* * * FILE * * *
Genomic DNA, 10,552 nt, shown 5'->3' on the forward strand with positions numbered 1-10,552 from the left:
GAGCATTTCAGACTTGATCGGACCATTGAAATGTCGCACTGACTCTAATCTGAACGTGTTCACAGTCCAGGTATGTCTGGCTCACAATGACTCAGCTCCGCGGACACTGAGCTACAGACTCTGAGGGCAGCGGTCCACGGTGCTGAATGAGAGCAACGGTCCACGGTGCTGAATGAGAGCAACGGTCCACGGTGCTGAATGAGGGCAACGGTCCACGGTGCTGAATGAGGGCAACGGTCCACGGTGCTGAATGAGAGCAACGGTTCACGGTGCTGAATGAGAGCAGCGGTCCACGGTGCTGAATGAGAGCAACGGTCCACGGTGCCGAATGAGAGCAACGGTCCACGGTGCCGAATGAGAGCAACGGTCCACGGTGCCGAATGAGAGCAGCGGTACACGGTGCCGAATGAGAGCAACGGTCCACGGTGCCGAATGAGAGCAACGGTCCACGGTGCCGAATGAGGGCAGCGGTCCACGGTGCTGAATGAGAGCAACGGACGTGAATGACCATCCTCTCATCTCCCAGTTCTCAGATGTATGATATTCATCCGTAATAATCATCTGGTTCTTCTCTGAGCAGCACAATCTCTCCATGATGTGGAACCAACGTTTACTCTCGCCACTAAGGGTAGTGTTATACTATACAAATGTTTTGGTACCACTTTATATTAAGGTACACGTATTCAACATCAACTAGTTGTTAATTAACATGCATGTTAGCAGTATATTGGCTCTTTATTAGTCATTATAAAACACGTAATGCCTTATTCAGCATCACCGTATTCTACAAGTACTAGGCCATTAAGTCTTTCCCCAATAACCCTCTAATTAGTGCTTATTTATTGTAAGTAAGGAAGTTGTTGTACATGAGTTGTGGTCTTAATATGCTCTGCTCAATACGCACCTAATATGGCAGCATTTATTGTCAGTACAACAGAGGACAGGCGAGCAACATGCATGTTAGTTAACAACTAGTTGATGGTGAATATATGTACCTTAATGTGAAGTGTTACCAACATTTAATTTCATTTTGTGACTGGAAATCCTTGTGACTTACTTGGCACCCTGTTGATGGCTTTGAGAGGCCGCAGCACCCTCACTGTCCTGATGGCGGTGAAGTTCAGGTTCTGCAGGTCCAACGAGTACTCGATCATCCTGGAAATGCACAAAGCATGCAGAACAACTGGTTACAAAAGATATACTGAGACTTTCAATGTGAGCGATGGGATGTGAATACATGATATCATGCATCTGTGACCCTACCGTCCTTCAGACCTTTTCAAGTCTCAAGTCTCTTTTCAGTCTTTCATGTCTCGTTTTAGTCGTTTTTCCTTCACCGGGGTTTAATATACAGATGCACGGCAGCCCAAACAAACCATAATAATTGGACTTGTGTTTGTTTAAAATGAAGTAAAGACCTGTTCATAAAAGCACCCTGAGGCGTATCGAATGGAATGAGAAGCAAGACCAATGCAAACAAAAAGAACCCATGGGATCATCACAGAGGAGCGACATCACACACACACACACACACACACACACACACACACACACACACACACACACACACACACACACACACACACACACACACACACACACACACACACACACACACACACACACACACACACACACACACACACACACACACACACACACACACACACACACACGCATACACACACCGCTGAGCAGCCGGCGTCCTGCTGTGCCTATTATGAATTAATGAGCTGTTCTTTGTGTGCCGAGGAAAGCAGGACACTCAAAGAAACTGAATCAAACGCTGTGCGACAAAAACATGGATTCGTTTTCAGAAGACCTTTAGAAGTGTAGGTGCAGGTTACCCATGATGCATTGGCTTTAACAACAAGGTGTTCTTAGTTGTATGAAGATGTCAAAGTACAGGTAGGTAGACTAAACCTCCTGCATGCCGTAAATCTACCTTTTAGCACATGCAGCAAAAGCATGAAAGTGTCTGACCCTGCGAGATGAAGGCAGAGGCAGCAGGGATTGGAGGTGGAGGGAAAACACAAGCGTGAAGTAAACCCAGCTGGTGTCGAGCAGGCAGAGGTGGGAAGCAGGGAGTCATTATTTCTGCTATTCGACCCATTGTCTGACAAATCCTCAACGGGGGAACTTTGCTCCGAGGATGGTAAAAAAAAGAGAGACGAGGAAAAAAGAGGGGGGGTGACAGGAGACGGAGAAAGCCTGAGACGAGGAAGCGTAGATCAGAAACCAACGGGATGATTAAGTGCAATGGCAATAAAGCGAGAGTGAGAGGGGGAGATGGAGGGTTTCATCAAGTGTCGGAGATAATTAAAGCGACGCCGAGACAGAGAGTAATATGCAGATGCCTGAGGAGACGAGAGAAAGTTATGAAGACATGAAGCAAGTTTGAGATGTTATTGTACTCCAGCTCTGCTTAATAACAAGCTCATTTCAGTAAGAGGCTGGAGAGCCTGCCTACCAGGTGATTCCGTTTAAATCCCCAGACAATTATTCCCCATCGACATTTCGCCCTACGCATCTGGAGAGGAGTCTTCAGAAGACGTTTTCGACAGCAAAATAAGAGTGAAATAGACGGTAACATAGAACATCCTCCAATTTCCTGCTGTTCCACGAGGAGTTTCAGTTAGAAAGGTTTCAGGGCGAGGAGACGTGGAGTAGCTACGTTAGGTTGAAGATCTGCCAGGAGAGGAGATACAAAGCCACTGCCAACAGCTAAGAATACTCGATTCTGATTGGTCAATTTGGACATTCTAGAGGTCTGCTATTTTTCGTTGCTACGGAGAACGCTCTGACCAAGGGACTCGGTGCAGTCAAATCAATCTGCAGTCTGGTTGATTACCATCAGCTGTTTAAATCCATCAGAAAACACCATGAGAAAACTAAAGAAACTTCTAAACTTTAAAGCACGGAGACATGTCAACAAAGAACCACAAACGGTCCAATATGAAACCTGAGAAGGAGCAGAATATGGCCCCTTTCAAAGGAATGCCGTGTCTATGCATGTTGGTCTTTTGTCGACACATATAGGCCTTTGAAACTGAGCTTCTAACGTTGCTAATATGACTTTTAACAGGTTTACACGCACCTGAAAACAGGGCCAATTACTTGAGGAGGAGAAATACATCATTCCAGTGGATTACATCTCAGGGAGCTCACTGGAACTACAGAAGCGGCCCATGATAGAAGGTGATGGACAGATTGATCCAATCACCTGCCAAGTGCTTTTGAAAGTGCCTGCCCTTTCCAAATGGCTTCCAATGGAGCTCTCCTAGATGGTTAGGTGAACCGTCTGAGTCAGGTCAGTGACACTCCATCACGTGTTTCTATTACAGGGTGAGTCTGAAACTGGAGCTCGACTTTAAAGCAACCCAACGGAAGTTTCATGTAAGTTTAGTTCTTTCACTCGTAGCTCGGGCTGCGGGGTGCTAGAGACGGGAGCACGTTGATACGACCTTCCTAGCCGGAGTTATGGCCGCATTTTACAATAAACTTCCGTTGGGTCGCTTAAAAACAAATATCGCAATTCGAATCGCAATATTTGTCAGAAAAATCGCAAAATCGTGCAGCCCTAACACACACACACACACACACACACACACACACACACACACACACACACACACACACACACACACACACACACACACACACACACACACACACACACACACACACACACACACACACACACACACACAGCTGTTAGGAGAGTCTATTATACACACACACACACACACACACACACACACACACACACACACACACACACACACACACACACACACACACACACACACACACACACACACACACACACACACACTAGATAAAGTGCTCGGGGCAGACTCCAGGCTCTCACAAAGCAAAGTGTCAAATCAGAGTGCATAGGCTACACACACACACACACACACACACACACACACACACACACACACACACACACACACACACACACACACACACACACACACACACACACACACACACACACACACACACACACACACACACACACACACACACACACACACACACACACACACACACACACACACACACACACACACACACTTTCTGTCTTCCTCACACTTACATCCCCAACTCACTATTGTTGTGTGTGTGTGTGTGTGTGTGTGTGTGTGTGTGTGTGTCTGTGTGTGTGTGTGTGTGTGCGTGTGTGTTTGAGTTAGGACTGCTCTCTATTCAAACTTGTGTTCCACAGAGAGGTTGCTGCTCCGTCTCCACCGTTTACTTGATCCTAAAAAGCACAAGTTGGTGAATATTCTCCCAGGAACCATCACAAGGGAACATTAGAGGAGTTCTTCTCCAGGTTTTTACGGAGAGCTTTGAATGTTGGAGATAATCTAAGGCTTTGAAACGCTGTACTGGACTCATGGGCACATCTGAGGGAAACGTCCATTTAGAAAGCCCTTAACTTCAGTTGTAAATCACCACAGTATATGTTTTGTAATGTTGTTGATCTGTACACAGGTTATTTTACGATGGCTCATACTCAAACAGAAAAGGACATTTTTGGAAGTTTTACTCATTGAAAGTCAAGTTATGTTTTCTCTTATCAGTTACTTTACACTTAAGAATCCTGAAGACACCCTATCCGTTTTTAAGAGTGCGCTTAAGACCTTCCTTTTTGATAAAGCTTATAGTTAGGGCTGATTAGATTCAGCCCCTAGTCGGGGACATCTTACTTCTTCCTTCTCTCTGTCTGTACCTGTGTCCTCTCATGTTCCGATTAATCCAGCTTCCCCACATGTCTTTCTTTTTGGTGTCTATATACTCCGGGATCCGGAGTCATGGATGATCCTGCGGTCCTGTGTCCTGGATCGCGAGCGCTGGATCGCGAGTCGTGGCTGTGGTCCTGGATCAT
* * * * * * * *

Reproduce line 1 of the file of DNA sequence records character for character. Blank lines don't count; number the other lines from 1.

Genomic DNA, 10,552 nt, shown 5'->3' on the forward strand with positions numbered 1-10,552 from the left: